Learning to Build the Best Commune

by Kati Heng

the-farm-essayLEARNING BY DOING AT THE FARM by Robert J. Kett and Anna Kryczka

1960’s. A mixed group of mostly young adults long for the areas of California not yet developed, plots of land never cemented over, fertile, and ready for plants to grow. They wish instead of being suited adults, to be craftsmen and women, to make their own goods, to live as sustainably as possible. They wish to learn about the earth, the cultures so far from their American upbringings, the ways to fight the horrors of modern life by simply not participating.

The difference with this group, the real-life characters of Soberscorve Press’s Learning by Doing at the Farm: Craft, Science, and Counterculture in Modern California, as opposed to the many “familes,” hippie communes and free-floaters is simple: they’re getting class credit for it all.

Starting in the early sixties, the University of California, Irvine, began to put together an experimental off-campus living space, a home on non-developed land owned but unused by the school. Their goal was to create a living, breathing farm space where students would learn from indigenous peoples who would visit/teach/live with the students; become familiar with the ways of life and the creation of goods before the modern-day consumerist culture took hold; and of course, to study the effects of alternate learning environments and techniques.

a map of the farm, as found in the book

In short, to so many dreamy 19-teen year olds of the 1960s, their school was working on creating a perfect counter-culture space for them to just be.

Learning by Doing is actually less of a book about that house, what went on in it and what the students learned than it is a collection of the documents, meeting minutes and photos archived from preparations for the house and planning going into the experiment, as well as photos from the day to day lives of the students lucky enough to get in during the short time the house functioned.

Well, I shouldn’t say there are no stories about day to day life. There’s amazing anecdotes about the students thrown in there, like this photo diary about some kid everyone called Frog who hardly wore shoes and wore his unbuttoned shirts so long they covered his shorts. In like 4 photos, I feel like I understand the story of this guy.

So much of the book explores the red tape you’d never even think about, though. Like, it sounds easy to just set up some simple structures on empty land. Still need permits, and when your with the school, funding forms, accounts, etc. It sounds so cool to hire craftspeople from Mexico, Samoa and Guatemala to teach the kids how to weave, make houses, throw pottery, but actually, the United States has miles of red tape keeping you from bringing in visitors for so-much time and how much exactly you’d have to pay them and how exactly you’d have to qualify their visit. This is kind of a bummer to free spirited hippie kids who’d much rather just do, in basically any sense besides doing paperwork.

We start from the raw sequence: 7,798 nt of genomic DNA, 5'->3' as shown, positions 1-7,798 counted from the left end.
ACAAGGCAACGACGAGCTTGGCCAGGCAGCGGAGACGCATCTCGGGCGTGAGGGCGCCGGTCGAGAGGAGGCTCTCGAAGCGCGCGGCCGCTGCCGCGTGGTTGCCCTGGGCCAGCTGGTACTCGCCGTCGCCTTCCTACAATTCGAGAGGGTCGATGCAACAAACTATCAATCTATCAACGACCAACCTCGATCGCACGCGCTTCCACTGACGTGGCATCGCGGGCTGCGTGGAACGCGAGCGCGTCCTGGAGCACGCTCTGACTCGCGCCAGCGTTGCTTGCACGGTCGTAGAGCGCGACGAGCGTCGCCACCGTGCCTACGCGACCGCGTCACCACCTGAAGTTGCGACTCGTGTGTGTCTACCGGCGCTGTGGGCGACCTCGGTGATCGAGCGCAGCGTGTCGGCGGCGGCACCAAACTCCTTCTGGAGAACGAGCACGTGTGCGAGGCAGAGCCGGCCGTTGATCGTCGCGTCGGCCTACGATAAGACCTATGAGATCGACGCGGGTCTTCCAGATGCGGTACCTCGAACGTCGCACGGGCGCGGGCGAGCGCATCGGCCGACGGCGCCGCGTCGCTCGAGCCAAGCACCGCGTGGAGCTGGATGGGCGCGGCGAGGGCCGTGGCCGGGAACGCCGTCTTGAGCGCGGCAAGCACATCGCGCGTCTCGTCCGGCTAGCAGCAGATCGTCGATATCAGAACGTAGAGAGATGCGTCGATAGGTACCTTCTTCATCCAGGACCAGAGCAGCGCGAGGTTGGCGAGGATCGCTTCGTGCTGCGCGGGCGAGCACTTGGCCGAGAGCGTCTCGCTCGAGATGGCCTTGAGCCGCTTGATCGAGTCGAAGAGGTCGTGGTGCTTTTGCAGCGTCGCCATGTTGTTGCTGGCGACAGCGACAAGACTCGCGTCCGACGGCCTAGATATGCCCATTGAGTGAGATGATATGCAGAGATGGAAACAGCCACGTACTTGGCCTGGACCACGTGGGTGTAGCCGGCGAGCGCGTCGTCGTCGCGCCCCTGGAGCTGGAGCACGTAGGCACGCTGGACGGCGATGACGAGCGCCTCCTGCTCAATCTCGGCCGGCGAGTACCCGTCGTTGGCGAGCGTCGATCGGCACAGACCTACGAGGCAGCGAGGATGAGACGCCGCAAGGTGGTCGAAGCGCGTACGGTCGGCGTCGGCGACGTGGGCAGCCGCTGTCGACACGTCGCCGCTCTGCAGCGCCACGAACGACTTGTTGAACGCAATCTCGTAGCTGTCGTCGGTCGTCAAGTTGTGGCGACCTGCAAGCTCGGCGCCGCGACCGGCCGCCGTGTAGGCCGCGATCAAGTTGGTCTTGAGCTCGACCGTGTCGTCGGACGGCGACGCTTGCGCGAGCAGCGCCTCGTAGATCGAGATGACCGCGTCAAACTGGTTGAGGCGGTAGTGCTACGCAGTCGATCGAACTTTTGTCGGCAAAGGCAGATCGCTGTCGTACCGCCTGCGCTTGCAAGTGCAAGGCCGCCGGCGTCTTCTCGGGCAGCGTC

portraits of a weaver and her family living and working on the farm

portraits of a weaver and her family living and working on the farm

It’s still such an interesting idea, though. Even though the class on the farm didn’t last long, as the evidence shows, it made a great impact. Is it just impossible to have alternative classrooms? Was this college just not properly invested to make the whole thing really work? Every hippie ounce of me hopes not.

scenes from life and learning on the farm

scenes from life and learning on the farm





by Weston Cutter

The Luminol Reels by Laura Ellen Joyce


            Today’s fun definition, brought to you by Wikipedia: “Luminol (C8H7N3O2) is a versatile chemical that exhibits chemiluminescence, with a striking blue glow, when mixed with an appropriate oxidizing agent…Luminol is used by forensic investigators to detect trace amounts of blood left at crime scenes, as it reacts with iron found in hemoglobin.” You’re welcome.

            What this book is is—and it’s so small, physically, you’ll be kicked several inches back to feel it—this incredibly dense, fragmentary list of atrocities or harms, basically, each of which is small (<300 words) and titled (Lobotomy, Feeding, Girl on Girl) and, seemingly, describing scenes, moving pictures. There are ten sections of various lengths, the titles ranging from Saints to Porno to Virgins to Rituals to Murderers to Martyrs. The texts feature a blunt, disquieting directness.